# Maclaurin Series

1. May 26, 2015

### Potatochip911

1. The problem statement, all variables and given/known data
Find the Maclaurin series of $\int_{0}^{x} \cos{t^2} \cdot dt$

2. Relevant equations
3. The attempt at a solution

I normally have some idea how to go about solving these but for this one I just can't figure out where to start. I tried doing it with $\int_{0}^{x} \cos{t}\cdot dt$ and then after evaluating that series replacing $x$ with $x^2$ but that didn't work at all. I checked what the integral of the original function was on wolfram alpha and it looked quite complicated so I'm assuming I'm supposed to calculate the integral of a simpler function then replace the x but I can't figure out what the simpler function is.

2. May 26, 2015

### Staff: Mentor

Write the Maclaurin series for cos(t2), then integrate that series term-by-term to get the Maclaurin series of the integral you posted. Finally, evaluate your series at x and at 0, just like you would normally do with a definite integral.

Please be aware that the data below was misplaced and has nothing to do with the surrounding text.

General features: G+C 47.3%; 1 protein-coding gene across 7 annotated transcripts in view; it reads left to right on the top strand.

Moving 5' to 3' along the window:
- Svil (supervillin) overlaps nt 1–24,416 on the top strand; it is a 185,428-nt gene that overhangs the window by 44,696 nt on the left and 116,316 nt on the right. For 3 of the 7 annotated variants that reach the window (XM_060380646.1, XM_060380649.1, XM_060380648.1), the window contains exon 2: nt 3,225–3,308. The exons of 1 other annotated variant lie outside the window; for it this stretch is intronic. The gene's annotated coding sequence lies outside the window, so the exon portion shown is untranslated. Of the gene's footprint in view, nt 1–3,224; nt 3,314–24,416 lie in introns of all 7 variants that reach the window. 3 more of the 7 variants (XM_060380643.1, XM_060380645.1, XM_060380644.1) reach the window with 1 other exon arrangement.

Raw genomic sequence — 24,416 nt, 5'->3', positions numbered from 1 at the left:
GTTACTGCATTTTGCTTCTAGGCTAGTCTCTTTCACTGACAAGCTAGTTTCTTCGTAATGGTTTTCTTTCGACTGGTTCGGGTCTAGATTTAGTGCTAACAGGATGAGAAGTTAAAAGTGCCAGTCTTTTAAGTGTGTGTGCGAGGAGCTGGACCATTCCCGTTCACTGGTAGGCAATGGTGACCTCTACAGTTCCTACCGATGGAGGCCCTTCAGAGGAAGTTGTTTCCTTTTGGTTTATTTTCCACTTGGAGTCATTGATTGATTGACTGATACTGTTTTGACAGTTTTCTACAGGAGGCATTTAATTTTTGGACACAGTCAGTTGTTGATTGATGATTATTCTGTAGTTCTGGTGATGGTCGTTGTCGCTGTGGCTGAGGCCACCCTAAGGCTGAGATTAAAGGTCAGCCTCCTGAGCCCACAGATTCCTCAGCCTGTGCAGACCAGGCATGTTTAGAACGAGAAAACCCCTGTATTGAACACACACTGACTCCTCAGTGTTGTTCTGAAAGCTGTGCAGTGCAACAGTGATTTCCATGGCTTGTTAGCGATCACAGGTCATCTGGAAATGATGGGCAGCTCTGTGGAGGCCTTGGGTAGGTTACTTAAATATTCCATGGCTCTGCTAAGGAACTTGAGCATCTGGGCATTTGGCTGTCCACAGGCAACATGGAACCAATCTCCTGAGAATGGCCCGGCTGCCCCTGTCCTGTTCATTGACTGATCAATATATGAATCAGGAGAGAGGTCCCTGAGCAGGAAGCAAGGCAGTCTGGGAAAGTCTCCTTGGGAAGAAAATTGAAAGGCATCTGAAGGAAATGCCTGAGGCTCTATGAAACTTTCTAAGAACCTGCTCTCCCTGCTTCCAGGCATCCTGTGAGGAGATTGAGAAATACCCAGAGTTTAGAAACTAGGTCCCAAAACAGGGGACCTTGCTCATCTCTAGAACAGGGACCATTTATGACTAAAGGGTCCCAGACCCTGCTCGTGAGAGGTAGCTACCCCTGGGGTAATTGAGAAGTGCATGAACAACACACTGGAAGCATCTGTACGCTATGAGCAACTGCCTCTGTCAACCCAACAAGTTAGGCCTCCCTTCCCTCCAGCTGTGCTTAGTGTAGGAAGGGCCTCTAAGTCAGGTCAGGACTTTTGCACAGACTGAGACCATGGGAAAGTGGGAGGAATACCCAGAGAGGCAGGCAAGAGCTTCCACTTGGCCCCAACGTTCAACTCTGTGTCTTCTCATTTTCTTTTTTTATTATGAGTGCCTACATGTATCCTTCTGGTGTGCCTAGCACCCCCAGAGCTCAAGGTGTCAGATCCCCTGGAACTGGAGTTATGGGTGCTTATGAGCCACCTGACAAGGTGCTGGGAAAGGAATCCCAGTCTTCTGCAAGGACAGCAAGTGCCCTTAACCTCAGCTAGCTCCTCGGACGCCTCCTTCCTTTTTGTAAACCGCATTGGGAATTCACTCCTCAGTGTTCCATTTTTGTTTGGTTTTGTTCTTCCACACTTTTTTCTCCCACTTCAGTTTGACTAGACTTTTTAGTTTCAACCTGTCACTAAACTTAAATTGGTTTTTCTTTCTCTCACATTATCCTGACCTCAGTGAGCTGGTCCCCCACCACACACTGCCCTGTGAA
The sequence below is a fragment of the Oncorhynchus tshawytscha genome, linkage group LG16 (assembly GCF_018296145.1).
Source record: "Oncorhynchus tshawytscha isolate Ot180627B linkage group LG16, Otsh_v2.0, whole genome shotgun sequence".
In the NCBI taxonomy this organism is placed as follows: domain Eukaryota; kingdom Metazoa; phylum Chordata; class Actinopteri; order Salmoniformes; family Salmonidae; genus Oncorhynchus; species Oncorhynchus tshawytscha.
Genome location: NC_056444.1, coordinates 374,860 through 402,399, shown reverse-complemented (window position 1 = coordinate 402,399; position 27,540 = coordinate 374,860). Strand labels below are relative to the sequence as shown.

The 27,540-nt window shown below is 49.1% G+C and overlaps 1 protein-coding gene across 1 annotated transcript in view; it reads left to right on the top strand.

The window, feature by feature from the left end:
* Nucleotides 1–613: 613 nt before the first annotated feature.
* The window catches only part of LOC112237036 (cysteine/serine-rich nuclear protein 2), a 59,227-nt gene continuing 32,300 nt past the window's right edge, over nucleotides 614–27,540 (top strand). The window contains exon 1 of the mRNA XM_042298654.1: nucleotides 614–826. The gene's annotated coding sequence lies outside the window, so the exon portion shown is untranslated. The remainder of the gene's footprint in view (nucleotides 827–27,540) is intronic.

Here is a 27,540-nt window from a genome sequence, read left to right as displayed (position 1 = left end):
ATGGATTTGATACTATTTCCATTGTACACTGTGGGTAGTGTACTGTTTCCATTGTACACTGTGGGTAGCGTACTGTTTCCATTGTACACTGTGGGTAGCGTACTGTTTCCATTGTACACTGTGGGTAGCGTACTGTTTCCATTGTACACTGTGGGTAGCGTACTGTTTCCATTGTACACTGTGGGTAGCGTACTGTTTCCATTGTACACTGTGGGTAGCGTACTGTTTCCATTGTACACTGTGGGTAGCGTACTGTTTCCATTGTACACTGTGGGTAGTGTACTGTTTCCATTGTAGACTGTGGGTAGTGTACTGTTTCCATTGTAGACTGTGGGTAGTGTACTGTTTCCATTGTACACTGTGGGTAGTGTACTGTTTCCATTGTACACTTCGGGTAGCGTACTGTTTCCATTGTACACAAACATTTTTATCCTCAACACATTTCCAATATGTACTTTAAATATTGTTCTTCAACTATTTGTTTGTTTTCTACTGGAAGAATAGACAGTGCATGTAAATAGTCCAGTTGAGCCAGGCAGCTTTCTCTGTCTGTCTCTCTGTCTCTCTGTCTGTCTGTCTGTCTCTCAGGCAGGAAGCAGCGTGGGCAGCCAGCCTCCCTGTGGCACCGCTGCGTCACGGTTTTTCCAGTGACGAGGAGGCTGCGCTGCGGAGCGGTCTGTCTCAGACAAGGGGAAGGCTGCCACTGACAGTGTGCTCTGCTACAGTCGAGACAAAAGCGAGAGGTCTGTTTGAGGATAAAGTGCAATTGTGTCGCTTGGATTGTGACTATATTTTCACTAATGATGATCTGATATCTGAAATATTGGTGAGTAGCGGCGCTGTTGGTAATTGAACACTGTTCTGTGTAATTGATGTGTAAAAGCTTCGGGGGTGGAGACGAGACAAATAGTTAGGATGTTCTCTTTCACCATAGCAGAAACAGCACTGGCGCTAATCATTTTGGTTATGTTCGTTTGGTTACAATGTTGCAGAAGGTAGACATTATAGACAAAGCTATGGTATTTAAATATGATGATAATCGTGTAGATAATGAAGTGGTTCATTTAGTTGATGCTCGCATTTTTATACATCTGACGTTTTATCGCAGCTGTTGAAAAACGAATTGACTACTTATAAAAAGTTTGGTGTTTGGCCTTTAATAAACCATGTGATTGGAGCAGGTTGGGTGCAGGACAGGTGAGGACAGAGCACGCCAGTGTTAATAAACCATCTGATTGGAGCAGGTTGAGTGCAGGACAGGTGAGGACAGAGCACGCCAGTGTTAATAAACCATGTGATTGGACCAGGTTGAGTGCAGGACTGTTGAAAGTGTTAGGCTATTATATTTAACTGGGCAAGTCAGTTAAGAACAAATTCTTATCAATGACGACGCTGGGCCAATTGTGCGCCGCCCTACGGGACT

3. May 26, 2015

### Potatochip911

Okay so $$\cos{t}=1-\frac{1}{2!}t^2+\frac{1}{4!}t^4-\frac{1}{6!}t^6+...\\ \cos{t^2}=1-\frac{1}{2!}t^4+\frac{1}{4!}t^8-\frac{1}{6!}t^{12}+... \\ \int_{0}^{x} \cos{t^2}\cdot dt=\int_{0}^{x} (1-\frac{1}{2!}t^4+\frac{1}{4!}t^8-\frac{1}{6!}t^{12}+...)dt \\ \int_{0}^{x} \cos{t^2} \cdot dt=x-\frac{1}{5*2!}x^5+\frac{1}{9*4!}x^9-\frac{1}{12*6!}x^{13}+... \\ \int_{0}^{x} \cos{t^2} \cdot dt=\sum_{n=0}^{\infty} \frac{(-1)^n x^{4n+1}}{(4n+1)!(2n)!}$$
Thanks this ended up giving the correct answer.

4. May 27, 2015

### Ray Vickson

Alternatively: if $f(x) = \int_0^x \cos (t^2) \, dt$ the Maclauren series is
$$f(0) + f'(0) x + \frac{1}{2!} f''(0) x^2 + \cdots,$$
whose terms are easy to get, since
$$\begin{array}{rcl} f(0) &=& \int_0^0 \cos (t^2) \, dt = 0\\ f'(x) &=& \cos (x^2) \; \Rightarrow f'(0) = \cos^2(0) = 1 \\ f''(x) &=& \frac{d}{dx} \cos(x^2) = -2 x \sin(x^2) \; \Rightarrow f''(0) = 0 \\ &\vdots& \end{array}$$
In fact, $f'(0), f''(0), \ldots$ are just the coefficients in the Maclauren expansion of $\cos(x^2)$, multiplied by the appropriate factorial.